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Your guide to picking the perfect Zika-free winter travel destination

Sweater weather is upon us and there’s a definite (although definitely unscientific) correlation between the number of sweaters you’ve worn in the past week and times you’ve Googled “beach vacation.” That is, until a stray headline reminds you about the Zika virus’s reign of terror.

Zika’s rapid spread and connection to certain birth defects have scared travelers away from entire regions of the world and dashed countless tropical dreams. Luckily, the race to find a vaccine is on (and promising), so as early as 2018 this could all be a distant memory. But you don’t have to wait until then to enjoy a warm, beachy, and Zika-free vacation—it just all depends on how cautious you want to be. Here’s where you should hide out, depending on your Zika-related travel philosophy.

Philosophy: Better Safe Than Sorry
If you’re planning your dream babymoon or pre-pregnancy vacation, even the Center for Disease Control (CDC) recommends you play it safe. For many people, Zika merely presents as a mild rash and fever that runs its course in four to seven days. Others don’t show symptoms and may never even know that they contracted the virus.  The real danger of Zika is in the virus’s link to certain birth defects, including microcephaly, which is why the CDC recommends that pregnant women completely avoid areas with a high risk of Zika. For women planning on becoming pregnant, the CDC urges caution and recommends a waiting period of at least eight weeks after possible contact with the virus. Because Zika can be transmitted sexually, women aren’t the only ones who need to be cautious—the CDC recommends a six-month waiting period for men.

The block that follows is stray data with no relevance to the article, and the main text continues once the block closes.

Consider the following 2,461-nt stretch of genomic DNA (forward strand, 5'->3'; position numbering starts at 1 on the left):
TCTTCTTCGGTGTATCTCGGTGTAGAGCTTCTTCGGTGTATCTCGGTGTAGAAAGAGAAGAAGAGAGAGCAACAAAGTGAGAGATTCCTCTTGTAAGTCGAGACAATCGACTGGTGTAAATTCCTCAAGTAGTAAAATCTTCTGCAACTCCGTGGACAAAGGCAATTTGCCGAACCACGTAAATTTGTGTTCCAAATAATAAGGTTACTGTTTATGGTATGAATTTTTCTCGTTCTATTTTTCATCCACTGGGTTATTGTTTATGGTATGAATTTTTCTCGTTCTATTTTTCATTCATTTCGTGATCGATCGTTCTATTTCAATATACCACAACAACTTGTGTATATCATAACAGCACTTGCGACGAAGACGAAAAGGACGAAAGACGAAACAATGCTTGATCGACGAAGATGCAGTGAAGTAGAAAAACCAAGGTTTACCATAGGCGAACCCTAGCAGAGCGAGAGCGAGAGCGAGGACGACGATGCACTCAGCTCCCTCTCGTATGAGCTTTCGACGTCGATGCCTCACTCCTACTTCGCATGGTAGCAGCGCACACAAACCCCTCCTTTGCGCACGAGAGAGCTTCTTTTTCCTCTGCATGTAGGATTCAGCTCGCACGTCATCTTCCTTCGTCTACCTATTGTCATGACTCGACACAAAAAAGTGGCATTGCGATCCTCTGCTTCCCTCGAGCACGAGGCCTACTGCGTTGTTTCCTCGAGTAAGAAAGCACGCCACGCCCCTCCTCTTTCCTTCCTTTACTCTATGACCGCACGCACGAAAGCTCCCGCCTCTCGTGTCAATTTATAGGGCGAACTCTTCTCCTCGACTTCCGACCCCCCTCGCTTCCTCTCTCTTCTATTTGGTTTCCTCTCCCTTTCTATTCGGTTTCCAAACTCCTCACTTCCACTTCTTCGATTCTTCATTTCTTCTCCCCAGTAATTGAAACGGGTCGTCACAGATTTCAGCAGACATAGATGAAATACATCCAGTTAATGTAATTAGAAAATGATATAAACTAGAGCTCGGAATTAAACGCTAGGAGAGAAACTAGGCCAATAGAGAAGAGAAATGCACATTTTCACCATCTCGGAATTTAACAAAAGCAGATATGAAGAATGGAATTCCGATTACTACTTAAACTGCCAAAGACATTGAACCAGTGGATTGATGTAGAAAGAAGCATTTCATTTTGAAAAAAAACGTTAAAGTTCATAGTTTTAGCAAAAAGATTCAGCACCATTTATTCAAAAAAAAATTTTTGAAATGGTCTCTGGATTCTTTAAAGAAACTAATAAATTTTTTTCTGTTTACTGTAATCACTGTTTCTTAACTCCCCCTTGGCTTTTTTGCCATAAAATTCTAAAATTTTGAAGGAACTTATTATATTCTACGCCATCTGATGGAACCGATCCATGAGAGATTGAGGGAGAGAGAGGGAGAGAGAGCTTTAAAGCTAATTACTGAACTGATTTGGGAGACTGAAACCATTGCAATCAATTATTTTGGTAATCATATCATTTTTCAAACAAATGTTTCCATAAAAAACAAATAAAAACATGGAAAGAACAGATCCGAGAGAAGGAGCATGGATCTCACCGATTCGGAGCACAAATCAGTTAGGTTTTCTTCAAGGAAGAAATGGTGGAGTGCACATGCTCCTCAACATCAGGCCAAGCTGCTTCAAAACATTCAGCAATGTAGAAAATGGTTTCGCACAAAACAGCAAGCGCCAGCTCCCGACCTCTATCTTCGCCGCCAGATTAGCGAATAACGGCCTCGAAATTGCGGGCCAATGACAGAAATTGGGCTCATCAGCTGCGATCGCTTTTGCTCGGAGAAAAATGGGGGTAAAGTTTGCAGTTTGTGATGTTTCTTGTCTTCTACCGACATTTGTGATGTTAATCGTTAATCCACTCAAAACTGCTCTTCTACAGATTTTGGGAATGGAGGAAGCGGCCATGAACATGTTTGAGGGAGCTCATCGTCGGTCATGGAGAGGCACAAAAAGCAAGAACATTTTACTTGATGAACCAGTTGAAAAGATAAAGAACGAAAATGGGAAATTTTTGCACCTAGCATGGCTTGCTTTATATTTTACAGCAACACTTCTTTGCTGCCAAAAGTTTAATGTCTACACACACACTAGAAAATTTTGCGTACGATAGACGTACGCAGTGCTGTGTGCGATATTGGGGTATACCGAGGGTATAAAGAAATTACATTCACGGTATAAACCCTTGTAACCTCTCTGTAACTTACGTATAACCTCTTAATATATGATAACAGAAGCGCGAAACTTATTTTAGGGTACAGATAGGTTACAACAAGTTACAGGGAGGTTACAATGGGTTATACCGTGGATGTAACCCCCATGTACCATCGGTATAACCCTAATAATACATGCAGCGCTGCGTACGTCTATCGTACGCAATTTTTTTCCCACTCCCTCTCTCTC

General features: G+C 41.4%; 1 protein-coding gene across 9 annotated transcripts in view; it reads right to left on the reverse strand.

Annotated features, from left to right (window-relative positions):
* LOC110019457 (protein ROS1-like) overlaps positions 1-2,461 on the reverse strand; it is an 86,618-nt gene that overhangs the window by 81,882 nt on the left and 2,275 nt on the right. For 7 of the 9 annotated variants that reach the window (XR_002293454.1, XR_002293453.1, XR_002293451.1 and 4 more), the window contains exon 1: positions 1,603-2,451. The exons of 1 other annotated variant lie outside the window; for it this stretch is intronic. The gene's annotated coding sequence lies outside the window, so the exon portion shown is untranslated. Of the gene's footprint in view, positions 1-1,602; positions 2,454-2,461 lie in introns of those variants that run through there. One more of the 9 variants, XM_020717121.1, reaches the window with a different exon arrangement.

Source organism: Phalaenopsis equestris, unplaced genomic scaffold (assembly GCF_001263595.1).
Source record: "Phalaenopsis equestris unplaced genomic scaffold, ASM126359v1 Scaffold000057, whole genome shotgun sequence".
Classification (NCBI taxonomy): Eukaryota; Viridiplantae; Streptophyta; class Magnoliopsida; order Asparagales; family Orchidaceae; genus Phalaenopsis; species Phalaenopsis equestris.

So if you have a baby on the way, don’t take any chances: Head to one of these spots where the Zika-carrying mosquitoes (Aedes aegypti and Aedes albopictus) either just don’t exist or where the virus hasn’t been introduced yet.

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Better Safe Than Sorry
In-line slideshow for Where to Hide Out from Zika: Better Safe than Sorry
By Maggie Fuller, AFAR Staff
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    Canary Islands
    Tenerife in the Canary Islands has become one of the most popular babymoon destinations. It is the largest and most populated of the islands and is crowned by a spectacular dormant volcano. You won’t find the Aedes aegypti mosquito on any of the Canary Islands, but you just might feel like you’ve found a little of the Caribbean in Europe.

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    Sicily’s climate may not be defined as tropical, but maybe that’s why it’s still a safe destination. The weather may be slightly milder than it would be on other, more southern islands at this time of year, but with that classic Italian charm, stretches of pristine beaches, and all the pasta you can eat? It just might be the best babymoon ever.

    Photo by gnuckx/Flickr